A US Marine Corps F-35B crashed today South Carolina, near Marine Corp Air Station Beaufort, the US military has confirmed.

The pilot is believed to have ejected but his status is unknown, the official said. The F-35B conducted itsΒ first-ever airstrike on Thursday.

This is the first time an F-35 has crashed. The sheriff’s office said inΒ a tweet hereΒ that the pilot ejected safely. It wasn’t immediately clear if the pilot was injured.

More on this as it develops.

17 COMMENTS

  1. Talk about taking the wind out of your sail, this is sad news. Let’s hope the pilot is okay? There is always a first, but these incidents can halt immediate operation unless there are clear reasons for the crash. Bang goes the QE F35 trials, if the cause is unknown?

    • I don’t mean to be cold but in reality it’s the reverse. Pilot is a lot cheaper and faster to replace than the jet.

      For sure if I had a choice between pilot and plane, I would go pilot everyone but if you look at it as a maths puzzle you choose the reverse.

      • That’s more than cold that is brutal. The pilot is the most important of the pairing. The jet can and will be replaced. A Human beings life is precious and priceless

      • Well, it would cost in the region of $10 to $20 million to train a pilot, including the simulator and flying hours, plus combat training. So even with a brutal look at it, the loss of a pilot is very expensive.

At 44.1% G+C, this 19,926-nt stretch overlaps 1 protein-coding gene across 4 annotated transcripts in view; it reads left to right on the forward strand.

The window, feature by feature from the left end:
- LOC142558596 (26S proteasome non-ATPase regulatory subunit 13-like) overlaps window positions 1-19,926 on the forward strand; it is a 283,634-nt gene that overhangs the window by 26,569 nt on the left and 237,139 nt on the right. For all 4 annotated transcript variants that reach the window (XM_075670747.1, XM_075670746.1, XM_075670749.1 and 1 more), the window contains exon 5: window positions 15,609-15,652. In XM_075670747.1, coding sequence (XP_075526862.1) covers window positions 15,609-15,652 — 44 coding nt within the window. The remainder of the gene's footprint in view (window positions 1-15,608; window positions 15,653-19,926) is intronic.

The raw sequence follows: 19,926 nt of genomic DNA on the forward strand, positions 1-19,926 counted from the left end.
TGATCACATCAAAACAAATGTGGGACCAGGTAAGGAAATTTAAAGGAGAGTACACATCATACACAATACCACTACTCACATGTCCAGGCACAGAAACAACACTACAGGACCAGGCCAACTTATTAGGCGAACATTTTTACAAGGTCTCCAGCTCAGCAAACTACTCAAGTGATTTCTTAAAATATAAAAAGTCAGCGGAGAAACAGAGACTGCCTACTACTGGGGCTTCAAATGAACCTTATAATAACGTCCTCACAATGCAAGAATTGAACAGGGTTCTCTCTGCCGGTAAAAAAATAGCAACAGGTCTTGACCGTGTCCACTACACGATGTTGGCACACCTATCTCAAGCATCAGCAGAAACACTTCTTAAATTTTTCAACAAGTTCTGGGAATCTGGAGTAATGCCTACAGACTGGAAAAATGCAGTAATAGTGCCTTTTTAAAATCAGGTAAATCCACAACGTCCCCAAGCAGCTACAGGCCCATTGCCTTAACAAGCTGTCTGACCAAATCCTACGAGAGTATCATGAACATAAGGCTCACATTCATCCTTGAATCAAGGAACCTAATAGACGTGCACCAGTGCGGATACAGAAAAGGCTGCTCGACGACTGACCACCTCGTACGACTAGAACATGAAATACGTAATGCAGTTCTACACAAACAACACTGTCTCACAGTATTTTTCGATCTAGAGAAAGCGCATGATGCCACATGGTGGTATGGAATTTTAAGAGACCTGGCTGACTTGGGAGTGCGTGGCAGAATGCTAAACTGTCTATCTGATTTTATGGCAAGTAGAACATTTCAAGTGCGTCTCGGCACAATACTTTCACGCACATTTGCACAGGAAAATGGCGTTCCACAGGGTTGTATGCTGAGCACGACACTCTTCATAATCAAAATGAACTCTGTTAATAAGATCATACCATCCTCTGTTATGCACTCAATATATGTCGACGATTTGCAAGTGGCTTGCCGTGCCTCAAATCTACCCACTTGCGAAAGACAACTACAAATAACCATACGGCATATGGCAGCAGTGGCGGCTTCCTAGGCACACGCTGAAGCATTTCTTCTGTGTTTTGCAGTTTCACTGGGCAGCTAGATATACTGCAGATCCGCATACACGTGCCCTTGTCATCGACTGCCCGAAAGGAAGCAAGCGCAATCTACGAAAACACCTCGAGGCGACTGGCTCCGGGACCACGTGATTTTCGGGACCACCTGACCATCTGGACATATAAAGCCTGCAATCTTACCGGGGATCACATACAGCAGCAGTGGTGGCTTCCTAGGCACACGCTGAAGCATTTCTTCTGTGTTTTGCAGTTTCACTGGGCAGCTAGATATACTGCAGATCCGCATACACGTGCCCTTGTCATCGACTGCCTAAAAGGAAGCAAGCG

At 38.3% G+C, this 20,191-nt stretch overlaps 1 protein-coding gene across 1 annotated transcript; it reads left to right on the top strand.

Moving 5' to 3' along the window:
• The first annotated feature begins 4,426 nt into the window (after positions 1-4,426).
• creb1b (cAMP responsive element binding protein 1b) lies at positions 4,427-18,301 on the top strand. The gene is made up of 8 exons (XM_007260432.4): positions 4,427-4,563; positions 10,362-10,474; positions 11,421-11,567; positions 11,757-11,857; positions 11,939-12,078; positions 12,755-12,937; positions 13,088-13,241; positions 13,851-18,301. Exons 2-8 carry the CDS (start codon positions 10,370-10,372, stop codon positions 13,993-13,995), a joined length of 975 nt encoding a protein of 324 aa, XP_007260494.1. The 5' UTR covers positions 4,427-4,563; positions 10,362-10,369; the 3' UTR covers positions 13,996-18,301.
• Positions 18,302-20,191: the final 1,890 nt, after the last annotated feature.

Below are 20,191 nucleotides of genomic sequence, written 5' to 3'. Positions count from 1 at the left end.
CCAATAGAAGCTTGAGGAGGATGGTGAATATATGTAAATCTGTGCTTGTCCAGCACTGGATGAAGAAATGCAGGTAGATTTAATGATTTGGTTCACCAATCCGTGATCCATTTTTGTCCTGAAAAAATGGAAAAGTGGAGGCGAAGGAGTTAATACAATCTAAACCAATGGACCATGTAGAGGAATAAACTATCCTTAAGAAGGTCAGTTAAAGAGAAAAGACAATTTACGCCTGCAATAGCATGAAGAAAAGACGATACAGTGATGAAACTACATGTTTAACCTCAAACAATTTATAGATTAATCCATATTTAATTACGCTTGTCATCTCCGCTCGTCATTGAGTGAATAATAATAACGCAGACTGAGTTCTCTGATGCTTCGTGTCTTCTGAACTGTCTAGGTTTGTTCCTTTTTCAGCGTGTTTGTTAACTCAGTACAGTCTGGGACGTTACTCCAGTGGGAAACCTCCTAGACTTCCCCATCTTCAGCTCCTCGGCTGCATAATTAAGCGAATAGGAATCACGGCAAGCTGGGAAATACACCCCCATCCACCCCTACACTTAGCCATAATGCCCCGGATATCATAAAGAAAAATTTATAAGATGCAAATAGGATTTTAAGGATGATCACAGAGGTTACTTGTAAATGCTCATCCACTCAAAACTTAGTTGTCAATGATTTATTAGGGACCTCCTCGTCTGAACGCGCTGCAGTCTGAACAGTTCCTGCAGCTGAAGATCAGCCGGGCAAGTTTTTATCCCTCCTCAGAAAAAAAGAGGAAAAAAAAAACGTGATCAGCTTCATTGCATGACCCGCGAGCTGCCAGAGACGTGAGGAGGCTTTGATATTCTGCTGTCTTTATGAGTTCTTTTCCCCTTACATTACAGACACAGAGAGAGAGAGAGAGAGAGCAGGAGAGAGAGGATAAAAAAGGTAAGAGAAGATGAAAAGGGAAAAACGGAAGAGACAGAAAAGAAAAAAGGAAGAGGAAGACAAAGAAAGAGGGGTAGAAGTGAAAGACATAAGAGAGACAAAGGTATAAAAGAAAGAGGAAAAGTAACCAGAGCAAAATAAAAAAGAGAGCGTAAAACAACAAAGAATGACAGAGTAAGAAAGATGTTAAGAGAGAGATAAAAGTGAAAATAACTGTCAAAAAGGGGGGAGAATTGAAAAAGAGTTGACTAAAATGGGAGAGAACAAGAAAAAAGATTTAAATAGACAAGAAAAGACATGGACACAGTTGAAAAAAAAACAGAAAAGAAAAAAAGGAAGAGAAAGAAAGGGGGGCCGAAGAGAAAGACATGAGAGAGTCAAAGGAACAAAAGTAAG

Anyways, glad he got out, hope he’s OK.

      • well its unlikely you could lose the pilot but have the plane land safely – so realistically the pilot ejecting safely is the best outcome of a bad situation

      • The economic cost is irrelevant to replacability. it’s easy to build another plane ( although it may cost more money than to train a pilot). The mothers son/daughter, sister/Brother, father/mother friend and colleague could never be replace and would forever leave behind an irreparable void in the lives of main.

        If the cost in these cases is only money one does not truly overly much care ( money after all is no more or less than the symbolic represention of labour), this loss of time on ect will be an issue, but one thing I have learnt in life “if no one died or suffered long term significant harm its all just a learning experience”.

        Thoughts to the pilot and their family.

          • Plus it’s not 22 pilots-under-construction going in at year one and 22 fully qualified pilots coming out at the end of year 22. I’m not sure what the attrition rate is, either from dropping out or due to other factors such as being seduced by a much bigger paycheck somewhere along the journey, but I assume it’s pretty significant.

      • Look to the lessons of war. When industry ramps up to defend one’s country there is never a shortage of planes coming off the production line, there is ALWAYS a shortage of good pilots and a surfeit of average ones who become casualties. This argument is true in all cases.

        The loss of a highly trained and skilled pilot cannot be measured against a machine that can be produced anytime you wish to simply order more.

  2. Sorry news but nice to know the Pilot is safe. Such accidents are inevitable and it must be said that the F35 has had an excellent safety record to date notwithstanding development issues and relatively small number of operating hours thus far

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